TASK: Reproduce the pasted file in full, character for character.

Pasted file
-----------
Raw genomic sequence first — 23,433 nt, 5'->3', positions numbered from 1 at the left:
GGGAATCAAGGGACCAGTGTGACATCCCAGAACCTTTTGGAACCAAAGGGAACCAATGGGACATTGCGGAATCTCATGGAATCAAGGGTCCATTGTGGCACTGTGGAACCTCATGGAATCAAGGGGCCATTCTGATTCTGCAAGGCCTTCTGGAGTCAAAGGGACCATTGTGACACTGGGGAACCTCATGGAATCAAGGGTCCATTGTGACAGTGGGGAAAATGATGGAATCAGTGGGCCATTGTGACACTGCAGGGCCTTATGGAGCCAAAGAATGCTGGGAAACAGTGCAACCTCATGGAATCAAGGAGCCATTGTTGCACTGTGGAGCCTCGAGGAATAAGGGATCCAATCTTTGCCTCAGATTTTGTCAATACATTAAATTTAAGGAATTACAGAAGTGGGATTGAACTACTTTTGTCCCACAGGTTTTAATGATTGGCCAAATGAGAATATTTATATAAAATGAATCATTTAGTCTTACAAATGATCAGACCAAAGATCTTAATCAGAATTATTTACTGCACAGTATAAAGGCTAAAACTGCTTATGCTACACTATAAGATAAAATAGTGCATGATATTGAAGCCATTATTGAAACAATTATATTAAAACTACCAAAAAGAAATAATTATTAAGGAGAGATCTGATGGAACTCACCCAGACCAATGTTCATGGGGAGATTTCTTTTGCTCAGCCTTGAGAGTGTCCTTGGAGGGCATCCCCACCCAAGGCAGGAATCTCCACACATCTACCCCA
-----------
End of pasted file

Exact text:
Raw genomic sequence first — 23,433 nt, 5'->3', positions numbered from 1 at the left:
GGGAATCAAGGGACCAGTGTGACATCCCAGAACCTTTTGGAACCAAAGGGAACCAATGGGACATTGCGGAATCTCATGGAATCAAGGGTCCATTGTGGCACTGTGGAACCTCATGGAATCAAGGGGCCATTCTGATTCTGCAAGGCCTTCTGGAGTCAAAGGGACCATTGTGACACTGGGGAACCTCATGGAATCAAGGGTCCATTGTGACAGTGGGGAAAATGATGGAATCAGTGGGCCATTGTGACACTGCAGGGCCTTATGGAGCCAAAGAATGCTGGGAAACAGTGCAACCTCATGGAATCAAGGAGCCATTGTTGCACTGTGGAGCCTCGAGGAATAAGGGATCCAATCTTTGCCTCAGATTTTGTCAATACATTAAATTTAAGGAATTACAGAAGTGGGATTGAACTACTTTTGTCCCACAGGTTTTAATGATTGGCCAAATGAGAATATTTATATAAAATGAATCATTTAGTCTTACAAATGATCAGACCAAAGATCTTAATCAGAATTATTTACTGCACAGTATAAAGGCTAAAACTGCTTATGCTACACTATAAGATAAAATAGTGCATGATATTGAAGCCATTATTGAAACAATTATATTAAAACTACCAAAAAGAAATAATTATTAAGGAGAGATCTGATGGAACTCACCCAGACCAATGTTCATGGGGAGATTTCTTTTGCTCAGCCTTGAGAGTGTCCTTGGAGGGCATCCCCACCCAAGGCAGGAATCTCCACACATCTACCCCA